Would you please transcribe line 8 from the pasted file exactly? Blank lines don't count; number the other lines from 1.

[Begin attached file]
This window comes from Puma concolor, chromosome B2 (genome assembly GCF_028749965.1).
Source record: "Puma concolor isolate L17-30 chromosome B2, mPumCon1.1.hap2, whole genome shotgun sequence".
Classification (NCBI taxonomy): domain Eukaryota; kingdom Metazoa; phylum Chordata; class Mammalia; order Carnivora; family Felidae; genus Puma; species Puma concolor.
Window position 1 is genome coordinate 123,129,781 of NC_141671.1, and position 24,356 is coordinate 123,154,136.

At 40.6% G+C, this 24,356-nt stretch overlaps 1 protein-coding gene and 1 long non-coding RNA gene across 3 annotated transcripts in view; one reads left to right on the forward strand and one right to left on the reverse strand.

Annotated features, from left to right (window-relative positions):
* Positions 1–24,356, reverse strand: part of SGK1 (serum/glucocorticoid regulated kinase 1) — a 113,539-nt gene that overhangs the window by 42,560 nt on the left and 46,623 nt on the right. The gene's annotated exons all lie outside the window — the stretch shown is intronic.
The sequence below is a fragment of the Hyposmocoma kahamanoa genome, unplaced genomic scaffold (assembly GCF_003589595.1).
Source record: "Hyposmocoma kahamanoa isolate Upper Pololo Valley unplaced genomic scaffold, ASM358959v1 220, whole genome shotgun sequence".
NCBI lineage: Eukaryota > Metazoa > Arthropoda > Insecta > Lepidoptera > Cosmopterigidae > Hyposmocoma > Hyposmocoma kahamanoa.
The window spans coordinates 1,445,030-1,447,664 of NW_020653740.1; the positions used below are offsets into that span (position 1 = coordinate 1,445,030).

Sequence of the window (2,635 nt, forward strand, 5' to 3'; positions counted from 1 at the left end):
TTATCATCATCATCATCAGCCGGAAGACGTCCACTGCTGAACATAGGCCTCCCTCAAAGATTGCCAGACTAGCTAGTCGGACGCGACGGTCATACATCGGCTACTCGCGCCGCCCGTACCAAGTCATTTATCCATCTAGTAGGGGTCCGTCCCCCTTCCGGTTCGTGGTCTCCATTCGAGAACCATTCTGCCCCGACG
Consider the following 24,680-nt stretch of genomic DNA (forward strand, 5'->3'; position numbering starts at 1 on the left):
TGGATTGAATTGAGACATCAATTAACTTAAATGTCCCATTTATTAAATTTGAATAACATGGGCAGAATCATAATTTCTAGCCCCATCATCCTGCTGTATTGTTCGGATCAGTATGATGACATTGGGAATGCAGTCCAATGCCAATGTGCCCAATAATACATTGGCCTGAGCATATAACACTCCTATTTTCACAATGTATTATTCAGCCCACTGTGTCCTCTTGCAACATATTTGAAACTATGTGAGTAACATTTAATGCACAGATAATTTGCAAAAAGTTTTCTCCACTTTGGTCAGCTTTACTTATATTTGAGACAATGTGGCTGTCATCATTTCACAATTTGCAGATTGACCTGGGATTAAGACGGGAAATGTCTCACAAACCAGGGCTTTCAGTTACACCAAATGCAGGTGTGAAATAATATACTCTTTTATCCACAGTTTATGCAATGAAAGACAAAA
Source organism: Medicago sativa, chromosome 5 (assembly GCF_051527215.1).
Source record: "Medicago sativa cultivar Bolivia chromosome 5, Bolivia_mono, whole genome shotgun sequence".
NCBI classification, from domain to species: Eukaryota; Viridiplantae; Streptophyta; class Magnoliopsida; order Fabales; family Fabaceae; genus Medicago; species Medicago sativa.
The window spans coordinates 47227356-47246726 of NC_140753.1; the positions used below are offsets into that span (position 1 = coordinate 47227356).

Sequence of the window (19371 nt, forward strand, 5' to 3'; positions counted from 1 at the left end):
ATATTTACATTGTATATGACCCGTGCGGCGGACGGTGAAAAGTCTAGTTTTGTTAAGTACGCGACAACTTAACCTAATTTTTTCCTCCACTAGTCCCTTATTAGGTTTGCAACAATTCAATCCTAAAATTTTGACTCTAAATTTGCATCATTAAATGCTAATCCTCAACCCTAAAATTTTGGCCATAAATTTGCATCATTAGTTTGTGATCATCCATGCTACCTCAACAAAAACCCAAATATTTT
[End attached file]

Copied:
The sequence below is a fragment of the Hyposmocoma kahamanoa genome, unplaced genomic scaffold (assembly GCF_003589595.1).